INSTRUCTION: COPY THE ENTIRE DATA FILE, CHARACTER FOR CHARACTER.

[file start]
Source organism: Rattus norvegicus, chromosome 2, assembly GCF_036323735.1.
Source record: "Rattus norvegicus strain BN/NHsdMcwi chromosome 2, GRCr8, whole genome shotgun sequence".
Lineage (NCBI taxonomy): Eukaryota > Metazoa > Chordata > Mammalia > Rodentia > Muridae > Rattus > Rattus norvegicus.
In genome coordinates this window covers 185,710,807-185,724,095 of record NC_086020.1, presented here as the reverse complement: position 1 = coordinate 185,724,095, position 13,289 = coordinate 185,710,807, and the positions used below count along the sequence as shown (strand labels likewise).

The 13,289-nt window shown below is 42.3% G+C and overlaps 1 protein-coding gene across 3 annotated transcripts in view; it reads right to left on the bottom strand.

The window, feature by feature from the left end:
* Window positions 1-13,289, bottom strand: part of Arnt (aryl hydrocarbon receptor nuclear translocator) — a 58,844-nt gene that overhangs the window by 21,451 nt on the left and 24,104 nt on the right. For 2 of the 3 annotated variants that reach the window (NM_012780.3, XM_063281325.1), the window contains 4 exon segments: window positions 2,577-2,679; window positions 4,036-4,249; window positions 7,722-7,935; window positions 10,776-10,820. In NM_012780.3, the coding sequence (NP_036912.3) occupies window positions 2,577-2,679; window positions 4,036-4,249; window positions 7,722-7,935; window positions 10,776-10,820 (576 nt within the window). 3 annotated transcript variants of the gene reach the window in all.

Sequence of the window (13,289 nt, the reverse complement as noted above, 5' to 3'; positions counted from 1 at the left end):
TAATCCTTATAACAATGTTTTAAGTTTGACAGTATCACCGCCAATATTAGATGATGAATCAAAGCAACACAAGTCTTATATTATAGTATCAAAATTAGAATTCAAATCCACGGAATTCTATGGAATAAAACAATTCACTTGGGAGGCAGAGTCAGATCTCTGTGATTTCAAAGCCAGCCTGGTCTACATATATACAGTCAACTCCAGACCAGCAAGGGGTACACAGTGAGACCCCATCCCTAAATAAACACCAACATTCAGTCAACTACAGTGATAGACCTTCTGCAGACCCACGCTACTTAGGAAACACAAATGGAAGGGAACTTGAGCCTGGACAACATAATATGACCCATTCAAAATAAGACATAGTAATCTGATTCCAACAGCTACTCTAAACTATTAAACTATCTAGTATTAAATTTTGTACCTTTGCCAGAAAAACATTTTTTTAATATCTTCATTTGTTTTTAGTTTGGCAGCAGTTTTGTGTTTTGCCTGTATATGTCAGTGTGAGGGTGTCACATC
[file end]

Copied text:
Source organism: Rattus norvegicus, chromosome 2, assembly GCF_036323735.1.
Source record: "Rattus norvegicus strain BN/NHsdMcwi chromosome 2, GRCr8, whole genome shotgun sequence".
Lineage (NCBI taxonomy): Eukaryota > Metazoa > Chordata > Mammalia > Rodentia > Muridae > Rattus > Rattus norvegicus.
In genome coordinates this window covers 185,710,807-185,724,095 of record NC_086020.1, presented here as the reverse complement: position 1 = coordinate 185,724,095, position 13,289 = coordinate 185,710,807, and the positions used below count along the sequence as shown (strand labels likewise).

The 13,289-nt window shown below is 42.3% G+C and overlaps 1 protein-coding gene across 3 annotated transcripts in view; it reads right to left on the bottom strand.

The window, feature by feature from the left end:
* Window positions 1-13,289, bottom strand: part of Arnt (aryl hydrocarbon receptor nuclear translocator) — a 58,844-nt gene that overhangs the window by 21,451 nt on the left and 24,104 nt on the right. For 2 of the 3 annotated variants that reach the window (NM_012780.3, XM_063281325.1), the window contains 4 exon segments: window positions 2,577-2,679; window positions 4,036-4,249; window positions 7,722-7,935; window positions 10,776-10,820. In NM_012780.3, the coding sequence (NP_036912.3) occupies window positions 2,577-2,679; window positions 4,036-4,249; window positions 7,722-7,935; window positions 10,776-10,820 (576 nt within the window). 3 annotated transcript variants of the gene reach the window in all.

Sequence of the window (13,289 nt, the reverse complement as noted above, 5' to 3'; positions counted from 1 at the left end):
TAATCCTTATAACAATGTTTTAAGTTTGACAGTATCACCGCCAATATTAGATGATGAATCAAAGCAACACAAGTCTTATATTATAGTATCAAAATTAGAATTCAAATCCACGGAATTCTATGGAATAAAACAATTCACTTGGGAGGCAGAGTCAGATCTCTGTGATTTCAAAGCCAGCCTGGTCTACATATATACAGTCAACTCCAGACCAGCAAGGGGTACACAGTGAGACCCCATCCCTAAATAAACACCAACATTCAGTCAACTACAGTGATAGACCTTCTGCAGACCCACGCTACTTAGGAAACACAAATGGAAGGGAACTTGAGCCTGGACAACATAATATGACCCATTCAAAATAAGACATAGTAATCTGATTCCAACAGCTACTCTAAACTATTAAACTATCTAGTATTAAATTTTGTACCTTTGCCAGAAAAACATTTTTTTAATATCTTCATTTGTTTTTAGTTTGGCAGCAGTTTTGTGTTTTGCCTGTATATGTCAGTGTGAGGGTGTCACATC